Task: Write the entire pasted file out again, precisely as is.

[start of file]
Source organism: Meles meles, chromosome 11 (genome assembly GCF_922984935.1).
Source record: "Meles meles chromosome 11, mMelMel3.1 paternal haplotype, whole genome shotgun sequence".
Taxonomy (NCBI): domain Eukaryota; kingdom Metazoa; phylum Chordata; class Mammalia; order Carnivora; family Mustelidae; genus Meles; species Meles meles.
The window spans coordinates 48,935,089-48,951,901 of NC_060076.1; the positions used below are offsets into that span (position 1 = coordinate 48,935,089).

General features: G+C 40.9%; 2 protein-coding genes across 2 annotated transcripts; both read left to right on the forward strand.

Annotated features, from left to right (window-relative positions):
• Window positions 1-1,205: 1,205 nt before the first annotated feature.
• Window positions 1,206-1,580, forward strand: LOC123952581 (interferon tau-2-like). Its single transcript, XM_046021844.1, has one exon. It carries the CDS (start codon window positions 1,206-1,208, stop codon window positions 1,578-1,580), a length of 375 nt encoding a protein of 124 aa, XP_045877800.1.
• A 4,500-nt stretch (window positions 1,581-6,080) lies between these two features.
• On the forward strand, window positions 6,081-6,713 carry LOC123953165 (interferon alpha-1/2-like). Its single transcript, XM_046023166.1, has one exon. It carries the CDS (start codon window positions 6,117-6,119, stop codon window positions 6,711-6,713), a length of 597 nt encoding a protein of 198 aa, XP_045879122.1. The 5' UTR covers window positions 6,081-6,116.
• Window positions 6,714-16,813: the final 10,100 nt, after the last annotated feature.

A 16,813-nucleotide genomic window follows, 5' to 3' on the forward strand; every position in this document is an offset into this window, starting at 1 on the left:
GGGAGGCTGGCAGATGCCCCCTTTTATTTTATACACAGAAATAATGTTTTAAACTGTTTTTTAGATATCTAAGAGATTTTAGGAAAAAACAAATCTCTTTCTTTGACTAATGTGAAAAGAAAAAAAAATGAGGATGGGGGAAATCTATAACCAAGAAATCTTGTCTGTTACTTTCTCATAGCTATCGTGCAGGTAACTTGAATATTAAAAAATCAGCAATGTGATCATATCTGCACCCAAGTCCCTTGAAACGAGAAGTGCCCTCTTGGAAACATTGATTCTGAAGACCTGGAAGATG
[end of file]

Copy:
Source organism: Meles meles, chromosome 11 (genome assembly GCF_922984935.1).
Source record: "Meles meles chromosome 11, mMelMel3.1 paternal haplotype, whole genome shotgun sequence".
Taxonomy (NCBI): domain Eukaryota; kingdom Metazoa; phylum Chordata; class Mammalia; order Carnivora; family Mustelidae; genus Meles; species Meles meles.
The window spans coordinates 48,935,089-48,951,901 of NC_060076.1; the positions used below are offsets into that span (position 1 = coordinate 48,935,089).

General features: G+C 40.9%; 2 protein-coding genes across 2 annotated transcripts; both read left to right on the forward strand.

Annotated features, from left to right (window-relative positions):
• Window positions 1-1,205: 1,205 nt before the first annotated feature.
• Window positions 1,206-1,580, forward strand: LOC123952581 (interferon tau-2-like). Its single transcript, XM_046021844.1, has one exon. It carries the CDS (start codon window positions 1,206-1,208, stop codon window positions 1,578-1,580), a length of 375 nt encoding a protein of 124 aa, XP_045877800.1.
• A 4,500-nt stretch (window positions 1,581-6,080) lies between these two features.
• On the forward strand, window positions 6,081-6,713 carry LOC123953165 (interferon alpha-1/2-like). Its single transcript, XM_046023166.1, has one exon. It carries the CDS (start codon window positions 6,117-6,119, stop codon window positions 6,711-6,713), a length of 597 nt encoding a protein of 198 aa, XP_045879122.1. The 5' UTR covers window positions 6,081-6,116.
• Window positions 6,714-16,813: the final 10,100 nt, after the last annotated feature.

A 16,813-nucleotide genomic window follows, 5' to 3' on the forward strand; every position in this document is an offset into this window, starting at 1 on the left:
GGGAGGCTGGCAGATGCCCCCTTTTATTTTATACACAGAAATAATGTTTTAAACTGTTTTTTAGATATCTAAGAGATTTTAGGAAAAAACAAATCTCTTTCTTTGACTAATGTGAAAAGAAAAAAAAATGAGGATGGGGGAAATCTATAACCAAGAAATCTTGTCTGTTACTTTCTCATAGCTATCGTGCAGGTAACTTGAATATTAAAAAATCAGCAATGTGATCATATCTGCACCCAAGTCCCTTGAAACGAGAAGTGCCCTCTTGGAAACATTGATTCTGAAGACCTGGAAGATG